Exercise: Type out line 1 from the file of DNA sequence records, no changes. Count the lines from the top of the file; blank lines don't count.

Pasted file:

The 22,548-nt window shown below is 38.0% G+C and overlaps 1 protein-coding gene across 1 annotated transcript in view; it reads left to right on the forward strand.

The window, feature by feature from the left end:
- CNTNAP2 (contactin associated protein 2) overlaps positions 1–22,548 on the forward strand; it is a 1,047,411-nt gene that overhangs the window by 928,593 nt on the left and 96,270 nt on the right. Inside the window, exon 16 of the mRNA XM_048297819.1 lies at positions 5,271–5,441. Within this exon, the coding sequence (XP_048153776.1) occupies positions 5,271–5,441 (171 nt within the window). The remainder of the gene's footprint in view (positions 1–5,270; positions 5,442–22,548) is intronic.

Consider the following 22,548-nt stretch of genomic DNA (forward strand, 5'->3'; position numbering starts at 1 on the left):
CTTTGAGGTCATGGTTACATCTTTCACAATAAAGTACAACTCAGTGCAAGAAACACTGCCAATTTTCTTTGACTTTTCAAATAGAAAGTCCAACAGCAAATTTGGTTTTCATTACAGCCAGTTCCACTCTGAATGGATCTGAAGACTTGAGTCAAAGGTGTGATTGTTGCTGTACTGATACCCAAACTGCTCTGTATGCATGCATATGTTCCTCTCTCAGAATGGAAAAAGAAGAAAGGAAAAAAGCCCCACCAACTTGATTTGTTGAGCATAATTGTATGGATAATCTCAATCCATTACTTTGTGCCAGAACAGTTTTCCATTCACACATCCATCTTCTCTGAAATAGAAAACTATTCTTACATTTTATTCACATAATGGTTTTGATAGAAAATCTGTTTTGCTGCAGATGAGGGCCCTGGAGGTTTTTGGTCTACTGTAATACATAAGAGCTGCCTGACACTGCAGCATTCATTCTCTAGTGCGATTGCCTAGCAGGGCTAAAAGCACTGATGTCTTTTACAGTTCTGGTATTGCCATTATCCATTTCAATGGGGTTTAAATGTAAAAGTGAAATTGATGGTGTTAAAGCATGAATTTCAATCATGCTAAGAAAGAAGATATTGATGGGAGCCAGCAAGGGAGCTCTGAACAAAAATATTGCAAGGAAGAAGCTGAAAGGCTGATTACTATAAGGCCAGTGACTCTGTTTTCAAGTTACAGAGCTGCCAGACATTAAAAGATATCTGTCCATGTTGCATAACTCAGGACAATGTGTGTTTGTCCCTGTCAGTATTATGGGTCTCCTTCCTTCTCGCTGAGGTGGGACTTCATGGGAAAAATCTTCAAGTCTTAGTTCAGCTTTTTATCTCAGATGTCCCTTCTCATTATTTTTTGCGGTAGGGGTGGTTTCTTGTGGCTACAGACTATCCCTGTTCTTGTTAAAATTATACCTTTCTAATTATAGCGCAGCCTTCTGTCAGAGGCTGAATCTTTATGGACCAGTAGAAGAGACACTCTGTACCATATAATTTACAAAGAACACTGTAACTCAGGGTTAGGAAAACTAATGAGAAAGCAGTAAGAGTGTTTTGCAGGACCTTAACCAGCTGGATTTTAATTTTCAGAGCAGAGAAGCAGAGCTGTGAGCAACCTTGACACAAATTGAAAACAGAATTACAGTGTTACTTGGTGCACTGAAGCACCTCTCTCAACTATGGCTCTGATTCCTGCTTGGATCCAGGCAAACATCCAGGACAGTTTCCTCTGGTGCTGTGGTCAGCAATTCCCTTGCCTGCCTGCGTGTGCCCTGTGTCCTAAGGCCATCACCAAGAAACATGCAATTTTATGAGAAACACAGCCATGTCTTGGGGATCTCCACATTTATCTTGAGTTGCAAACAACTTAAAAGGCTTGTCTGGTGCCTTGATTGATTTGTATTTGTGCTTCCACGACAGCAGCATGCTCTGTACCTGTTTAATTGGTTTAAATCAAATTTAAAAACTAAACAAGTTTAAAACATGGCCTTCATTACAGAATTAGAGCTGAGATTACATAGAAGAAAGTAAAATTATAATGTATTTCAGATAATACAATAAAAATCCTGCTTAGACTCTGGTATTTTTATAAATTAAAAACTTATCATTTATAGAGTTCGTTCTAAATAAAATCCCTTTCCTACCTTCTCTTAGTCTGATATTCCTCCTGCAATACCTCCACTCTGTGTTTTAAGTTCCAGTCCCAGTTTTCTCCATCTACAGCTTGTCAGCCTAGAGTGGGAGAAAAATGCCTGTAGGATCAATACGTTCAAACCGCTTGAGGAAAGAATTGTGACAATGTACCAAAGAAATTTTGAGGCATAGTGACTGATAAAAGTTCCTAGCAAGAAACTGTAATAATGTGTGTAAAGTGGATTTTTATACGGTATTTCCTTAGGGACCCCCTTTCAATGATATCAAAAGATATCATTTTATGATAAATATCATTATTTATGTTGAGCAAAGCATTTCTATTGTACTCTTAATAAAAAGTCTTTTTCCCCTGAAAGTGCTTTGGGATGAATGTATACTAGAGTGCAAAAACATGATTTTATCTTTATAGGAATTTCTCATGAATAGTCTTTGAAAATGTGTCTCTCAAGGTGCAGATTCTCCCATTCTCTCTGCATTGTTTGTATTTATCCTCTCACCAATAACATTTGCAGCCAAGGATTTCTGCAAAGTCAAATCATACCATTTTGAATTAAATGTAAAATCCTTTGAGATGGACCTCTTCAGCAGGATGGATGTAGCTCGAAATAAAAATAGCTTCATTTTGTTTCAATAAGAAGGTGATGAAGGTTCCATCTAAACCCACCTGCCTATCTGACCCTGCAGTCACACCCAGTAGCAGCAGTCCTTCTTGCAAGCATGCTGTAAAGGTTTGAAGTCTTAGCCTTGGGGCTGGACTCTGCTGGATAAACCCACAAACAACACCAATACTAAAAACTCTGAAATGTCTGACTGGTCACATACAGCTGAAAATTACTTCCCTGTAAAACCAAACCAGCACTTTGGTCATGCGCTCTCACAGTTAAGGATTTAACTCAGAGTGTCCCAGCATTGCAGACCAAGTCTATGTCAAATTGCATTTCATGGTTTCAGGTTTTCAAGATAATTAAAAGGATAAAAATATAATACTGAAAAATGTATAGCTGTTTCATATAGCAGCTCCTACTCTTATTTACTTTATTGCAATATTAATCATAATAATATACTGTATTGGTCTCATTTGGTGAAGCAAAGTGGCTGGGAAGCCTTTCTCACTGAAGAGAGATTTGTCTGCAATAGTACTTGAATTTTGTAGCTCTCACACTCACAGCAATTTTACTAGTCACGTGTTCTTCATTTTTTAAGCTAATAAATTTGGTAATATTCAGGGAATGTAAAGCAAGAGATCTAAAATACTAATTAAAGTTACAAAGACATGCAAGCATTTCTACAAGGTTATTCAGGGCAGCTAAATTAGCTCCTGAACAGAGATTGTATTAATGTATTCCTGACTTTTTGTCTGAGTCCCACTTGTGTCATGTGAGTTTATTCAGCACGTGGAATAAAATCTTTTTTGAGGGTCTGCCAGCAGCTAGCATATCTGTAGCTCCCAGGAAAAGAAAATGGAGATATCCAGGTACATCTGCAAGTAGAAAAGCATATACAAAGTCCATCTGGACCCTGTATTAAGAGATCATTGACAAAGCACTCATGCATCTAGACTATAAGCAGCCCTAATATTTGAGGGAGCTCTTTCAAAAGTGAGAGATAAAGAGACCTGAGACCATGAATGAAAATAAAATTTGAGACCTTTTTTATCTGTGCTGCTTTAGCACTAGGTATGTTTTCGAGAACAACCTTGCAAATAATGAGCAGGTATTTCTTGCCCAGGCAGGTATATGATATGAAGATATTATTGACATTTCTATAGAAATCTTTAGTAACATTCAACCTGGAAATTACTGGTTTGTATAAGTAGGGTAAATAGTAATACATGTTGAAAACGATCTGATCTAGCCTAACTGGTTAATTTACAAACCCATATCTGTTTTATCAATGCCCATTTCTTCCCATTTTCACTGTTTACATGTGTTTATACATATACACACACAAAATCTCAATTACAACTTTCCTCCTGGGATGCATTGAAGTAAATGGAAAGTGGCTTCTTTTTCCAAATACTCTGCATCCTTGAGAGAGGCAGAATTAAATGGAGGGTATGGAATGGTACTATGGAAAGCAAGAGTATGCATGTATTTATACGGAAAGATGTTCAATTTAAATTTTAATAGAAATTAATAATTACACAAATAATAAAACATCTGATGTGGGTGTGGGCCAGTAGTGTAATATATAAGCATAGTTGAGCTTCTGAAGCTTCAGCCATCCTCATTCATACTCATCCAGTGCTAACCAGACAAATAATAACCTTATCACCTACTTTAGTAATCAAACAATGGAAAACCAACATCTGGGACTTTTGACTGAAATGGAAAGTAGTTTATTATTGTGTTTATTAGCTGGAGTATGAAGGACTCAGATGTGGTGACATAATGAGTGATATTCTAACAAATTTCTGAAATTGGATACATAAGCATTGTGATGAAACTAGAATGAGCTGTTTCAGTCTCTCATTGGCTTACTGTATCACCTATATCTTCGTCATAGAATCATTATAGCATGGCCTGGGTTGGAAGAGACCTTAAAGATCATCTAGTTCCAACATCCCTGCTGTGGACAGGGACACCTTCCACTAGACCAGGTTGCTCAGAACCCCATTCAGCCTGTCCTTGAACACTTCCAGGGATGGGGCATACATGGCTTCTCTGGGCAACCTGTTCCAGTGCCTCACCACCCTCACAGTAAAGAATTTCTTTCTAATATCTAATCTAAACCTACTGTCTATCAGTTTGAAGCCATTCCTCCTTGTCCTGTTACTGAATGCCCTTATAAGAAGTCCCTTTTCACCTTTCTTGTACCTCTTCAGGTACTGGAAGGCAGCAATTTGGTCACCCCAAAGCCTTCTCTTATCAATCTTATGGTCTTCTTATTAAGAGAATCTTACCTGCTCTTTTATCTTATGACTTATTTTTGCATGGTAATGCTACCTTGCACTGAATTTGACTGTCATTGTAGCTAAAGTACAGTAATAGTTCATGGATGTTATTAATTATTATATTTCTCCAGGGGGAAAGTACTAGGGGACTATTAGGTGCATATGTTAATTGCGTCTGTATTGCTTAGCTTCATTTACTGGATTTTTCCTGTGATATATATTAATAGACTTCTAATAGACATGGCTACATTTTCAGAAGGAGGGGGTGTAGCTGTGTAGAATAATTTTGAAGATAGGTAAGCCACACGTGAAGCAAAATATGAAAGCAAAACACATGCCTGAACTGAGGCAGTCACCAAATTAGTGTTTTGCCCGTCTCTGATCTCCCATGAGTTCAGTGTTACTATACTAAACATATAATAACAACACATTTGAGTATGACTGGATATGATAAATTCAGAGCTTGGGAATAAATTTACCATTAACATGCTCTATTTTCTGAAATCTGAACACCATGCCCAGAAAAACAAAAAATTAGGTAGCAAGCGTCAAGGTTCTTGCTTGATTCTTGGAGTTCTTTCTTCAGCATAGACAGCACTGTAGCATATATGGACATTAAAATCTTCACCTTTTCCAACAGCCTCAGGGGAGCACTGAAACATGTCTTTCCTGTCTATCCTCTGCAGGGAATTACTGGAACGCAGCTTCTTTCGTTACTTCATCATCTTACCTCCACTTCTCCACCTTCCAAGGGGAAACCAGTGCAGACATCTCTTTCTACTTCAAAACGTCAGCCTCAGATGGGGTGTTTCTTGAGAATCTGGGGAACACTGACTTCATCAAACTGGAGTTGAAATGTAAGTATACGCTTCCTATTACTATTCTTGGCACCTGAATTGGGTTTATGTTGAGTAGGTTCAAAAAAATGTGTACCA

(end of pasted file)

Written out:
The 22,548-nt window shown below is 38.0% G+C and overlaps 1 protein-coding gene across 1 annotated transcript in view; it reads left to right on the forward strand.